clock menu more-arrow no yes mobile

Filed under:

2023 Cubs Heroes and Goats: Game 61

It’s the same old story

Gary A. Vasquez-USA TODAY Sports

I need to see some frustrating numbers after a game like that. So let’s go to the two I’ve quoted most often. The Cubs are 15-29 since the end of the A’s series. Without bothering to do any math, I can eyeball that as more than a month and a half of baseball winning just over a third of their games. Right here, right now, there are five teams with a worse record than the Cubs. But at the rate they are winning games, they will absolutely “catch” two more of them. The Royals and A’s appear to be so putrid that the Cubs are safe from reaching the bottom. But hey, the A’s are riding a two-game winning streak and have won four of 10.

The Cubs last won a game where the other team scored more than two runs on May 10. 24 games ago. That was, of course, against the Cardinals. That is one of the four teams with a worse record than them. Before that, it was April 10. 51 games ago. The only saving grace is that they are 22-3 when they hold an opponent to two or fewer runs. Without looking around, 25 is a pretty decent number of those games. And 22-3 isn’t too shabby either, though obviously you expect a good record when you hold your opponent to two or less runs. For reference, the Rays, who have a good record in every situation, have 28 games where they hold an opponent to two or less runs. They are 24-4 in that spot.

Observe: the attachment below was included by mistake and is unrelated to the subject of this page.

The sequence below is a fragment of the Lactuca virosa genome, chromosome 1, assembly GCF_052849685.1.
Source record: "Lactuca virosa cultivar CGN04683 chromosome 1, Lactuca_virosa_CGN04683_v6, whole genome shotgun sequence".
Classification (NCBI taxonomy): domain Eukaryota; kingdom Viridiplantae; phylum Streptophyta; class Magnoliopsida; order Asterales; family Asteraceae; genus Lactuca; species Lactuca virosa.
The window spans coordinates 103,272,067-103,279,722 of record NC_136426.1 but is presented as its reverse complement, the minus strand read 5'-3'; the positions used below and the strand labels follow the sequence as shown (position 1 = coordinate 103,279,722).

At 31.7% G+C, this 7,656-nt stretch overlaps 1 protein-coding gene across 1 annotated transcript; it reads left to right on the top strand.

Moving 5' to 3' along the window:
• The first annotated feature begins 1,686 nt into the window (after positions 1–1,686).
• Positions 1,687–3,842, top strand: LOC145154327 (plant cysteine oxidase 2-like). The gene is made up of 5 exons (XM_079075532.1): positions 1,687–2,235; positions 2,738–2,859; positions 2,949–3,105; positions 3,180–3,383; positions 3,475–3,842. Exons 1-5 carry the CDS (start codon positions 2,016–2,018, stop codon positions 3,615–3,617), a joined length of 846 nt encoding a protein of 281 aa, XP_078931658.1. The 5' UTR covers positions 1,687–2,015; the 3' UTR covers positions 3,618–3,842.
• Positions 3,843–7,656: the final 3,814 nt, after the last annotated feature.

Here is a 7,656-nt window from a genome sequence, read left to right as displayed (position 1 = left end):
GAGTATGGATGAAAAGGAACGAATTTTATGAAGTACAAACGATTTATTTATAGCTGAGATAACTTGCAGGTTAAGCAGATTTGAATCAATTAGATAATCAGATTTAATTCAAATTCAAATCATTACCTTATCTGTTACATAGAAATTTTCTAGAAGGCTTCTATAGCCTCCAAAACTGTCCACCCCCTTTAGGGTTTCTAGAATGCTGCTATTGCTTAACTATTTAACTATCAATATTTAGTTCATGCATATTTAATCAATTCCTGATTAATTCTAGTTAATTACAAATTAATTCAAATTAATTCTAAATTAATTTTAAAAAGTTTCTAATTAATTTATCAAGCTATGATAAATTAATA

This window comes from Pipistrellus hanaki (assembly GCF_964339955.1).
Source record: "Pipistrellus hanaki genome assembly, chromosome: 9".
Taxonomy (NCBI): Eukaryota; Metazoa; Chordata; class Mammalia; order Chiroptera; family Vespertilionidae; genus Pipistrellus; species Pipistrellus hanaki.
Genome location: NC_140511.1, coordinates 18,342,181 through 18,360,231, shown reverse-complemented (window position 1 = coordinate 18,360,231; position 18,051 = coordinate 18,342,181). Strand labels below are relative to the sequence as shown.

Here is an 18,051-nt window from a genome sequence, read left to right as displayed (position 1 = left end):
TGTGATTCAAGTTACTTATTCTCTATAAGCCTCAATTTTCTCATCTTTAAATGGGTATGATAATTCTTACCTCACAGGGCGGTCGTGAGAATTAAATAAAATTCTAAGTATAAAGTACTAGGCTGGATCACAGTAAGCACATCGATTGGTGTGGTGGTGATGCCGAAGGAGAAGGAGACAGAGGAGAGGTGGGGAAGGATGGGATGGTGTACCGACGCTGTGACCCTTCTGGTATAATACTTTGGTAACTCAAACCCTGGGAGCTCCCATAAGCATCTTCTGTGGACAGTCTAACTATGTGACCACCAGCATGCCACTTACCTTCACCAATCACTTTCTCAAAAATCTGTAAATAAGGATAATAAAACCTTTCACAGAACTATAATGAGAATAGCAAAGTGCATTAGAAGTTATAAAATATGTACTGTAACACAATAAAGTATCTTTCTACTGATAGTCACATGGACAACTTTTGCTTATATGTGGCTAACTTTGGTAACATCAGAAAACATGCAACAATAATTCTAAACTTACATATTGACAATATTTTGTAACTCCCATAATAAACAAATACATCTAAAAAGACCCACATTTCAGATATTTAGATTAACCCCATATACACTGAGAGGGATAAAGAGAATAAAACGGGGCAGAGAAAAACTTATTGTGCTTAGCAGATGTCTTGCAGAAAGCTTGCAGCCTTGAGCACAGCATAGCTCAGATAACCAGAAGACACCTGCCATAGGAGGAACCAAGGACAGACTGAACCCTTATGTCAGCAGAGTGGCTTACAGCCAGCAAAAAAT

If it wasn’t for the Cubs starting rotation being as good as it is, this team would be much worse than it is. The Cubs are 4-32 if the other team scores more than two runs. If you are a casual viewer who doesn’t watch every inning of every game, turn the TV off after the Cubs allow their third run. Because history says the game is over.

The timing of that thought is appropriate. The Cubs allowed the obligatory homer to one of the two Angels greats when Mike Trout hit a fourth-inning solo homer to start the scoring. But the Cubs pounced in the fifth inning and scored two runs. That’s pretty good. At least they are getting leads in some of these games.